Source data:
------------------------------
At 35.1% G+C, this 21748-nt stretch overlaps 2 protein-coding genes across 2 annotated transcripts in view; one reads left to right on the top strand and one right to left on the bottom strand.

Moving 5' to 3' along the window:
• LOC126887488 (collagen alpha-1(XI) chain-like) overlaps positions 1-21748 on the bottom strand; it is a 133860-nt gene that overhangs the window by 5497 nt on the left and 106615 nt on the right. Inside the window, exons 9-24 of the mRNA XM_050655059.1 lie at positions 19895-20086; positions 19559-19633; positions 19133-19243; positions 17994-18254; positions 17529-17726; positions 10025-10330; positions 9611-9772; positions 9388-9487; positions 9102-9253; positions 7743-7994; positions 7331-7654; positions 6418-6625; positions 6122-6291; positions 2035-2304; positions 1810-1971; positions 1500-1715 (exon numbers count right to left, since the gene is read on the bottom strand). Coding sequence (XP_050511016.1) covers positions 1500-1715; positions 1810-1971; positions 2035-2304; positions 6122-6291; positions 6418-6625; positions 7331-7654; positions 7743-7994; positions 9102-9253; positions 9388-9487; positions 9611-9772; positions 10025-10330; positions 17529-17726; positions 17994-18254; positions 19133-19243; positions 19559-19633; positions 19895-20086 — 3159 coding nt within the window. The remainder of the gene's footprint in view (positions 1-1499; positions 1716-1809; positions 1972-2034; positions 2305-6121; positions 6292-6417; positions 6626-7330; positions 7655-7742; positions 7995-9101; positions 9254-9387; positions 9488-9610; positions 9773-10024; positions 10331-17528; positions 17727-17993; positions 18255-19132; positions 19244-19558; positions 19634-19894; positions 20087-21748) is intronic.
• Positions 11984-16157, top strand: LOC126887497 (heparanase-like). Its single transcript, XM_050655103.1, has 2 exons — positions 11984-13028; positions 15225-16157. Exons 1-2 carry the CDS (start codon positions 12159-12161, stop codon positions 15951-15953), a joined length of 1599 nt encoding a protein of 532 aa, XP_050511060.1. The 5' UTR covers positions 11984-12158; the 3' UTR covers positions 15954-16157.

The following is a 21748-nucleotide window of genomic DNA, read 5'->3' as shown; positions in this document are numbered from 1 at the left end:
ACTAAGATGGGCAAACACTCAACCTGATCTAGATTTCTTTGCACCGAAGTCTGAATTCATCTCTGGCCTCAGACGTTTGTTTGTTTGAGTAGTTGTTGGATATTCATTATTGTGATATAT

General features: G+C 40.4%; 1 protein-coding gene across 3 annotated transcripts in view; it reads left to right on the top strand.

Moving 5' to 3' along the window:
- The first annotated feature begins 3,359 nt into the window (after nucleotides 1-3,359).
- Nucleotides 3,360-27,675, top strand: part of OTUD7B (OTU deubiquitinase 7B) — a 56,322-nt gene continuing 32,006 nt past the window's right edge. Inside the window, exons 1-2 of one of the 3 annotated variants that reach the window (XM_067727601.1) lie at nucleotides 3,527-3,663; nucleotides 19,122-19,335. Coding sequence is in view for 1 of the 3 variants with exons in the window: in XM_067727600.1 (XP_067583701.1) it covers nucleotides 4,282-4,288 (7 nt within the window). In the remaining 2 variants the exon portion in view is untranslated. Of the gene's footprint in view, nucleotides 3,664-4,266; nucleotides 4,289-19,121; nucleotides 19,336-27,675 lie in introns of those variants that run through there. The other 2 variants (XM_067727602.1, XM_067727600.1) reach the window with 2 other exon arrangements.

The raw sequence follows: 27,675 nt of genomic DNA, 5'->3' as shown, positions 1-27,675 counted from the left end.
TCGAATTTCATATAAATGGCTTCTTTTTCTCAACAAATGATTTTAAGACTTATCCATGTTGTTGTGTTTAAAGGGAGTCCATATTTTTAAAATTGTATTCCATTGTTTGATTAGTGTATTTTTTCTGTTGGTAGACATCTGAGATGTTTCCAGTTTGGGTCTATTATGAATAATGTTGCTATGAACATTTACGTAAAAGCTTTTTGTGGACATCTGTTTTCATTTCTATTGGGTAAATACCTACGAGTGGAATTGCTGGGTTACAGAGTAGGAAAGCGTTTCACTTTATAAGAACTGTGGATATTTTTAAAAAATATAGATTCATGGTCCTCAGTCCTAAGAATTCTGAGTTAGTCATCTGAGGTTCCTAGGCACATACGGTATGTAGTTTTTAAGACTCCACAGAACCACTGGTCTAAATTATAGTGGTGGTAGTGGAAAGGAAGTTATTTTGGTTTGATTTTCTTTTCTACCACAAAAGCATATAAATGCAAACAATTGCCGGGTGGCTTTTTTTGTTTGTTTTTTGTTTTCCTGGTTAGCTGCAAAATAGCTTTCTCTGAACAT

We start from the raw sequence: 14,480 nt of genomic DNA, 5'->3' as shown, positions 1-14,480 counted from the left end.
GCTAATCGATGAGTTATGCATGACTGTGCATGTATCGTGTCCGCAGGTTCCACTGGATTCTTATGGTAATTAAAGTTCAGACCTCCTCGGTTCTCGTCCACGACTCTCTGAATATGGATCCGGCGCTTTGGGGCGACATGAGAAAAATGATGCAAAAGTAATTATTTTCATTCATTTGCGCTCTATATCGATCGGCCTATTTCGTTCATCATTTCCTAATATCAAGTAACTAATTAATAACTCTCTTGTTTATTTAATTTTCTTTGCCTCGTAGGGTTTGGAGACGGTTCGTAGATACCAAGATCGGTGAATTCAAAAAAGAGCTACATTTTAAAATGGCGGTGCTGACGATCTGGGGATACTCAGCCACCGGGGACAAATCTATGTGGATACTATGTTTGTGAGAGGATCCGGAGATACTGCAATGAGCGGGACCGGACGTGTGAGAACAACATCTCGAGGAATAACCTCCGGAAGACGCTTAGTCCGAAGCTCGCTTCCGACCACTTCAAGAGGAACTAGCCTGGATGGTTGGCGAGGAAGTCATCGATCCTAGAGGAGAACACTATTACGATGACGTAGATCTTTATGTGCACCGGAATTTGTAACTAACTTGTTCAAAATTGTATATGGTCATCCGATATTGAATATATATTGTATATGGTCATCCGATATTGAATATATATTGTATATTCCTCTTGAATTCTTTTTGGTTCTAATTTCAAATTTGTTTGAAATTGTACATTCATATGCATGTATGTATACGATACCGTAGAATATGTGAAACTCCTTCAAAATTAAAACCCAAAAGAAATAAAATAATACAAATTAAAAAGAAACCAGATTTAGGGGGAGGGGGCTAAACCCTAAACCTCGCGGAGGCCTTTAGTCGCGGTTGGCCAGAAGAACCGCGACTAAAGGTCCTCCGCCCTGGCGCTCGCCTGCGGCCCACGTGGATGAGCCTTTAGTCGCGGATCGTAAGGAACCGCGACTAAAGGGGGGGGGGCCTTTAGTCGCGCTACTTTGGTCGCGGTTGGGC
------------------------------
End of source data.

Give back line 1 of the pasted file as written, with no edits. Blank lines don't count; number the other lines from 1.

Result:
At 35.1% G+C, this 21748-nt stretch overlaps 2 protein-coding genes across 2 annotated transcripts in view; one reads left to right on the top strand and one right to left on the bottom strand.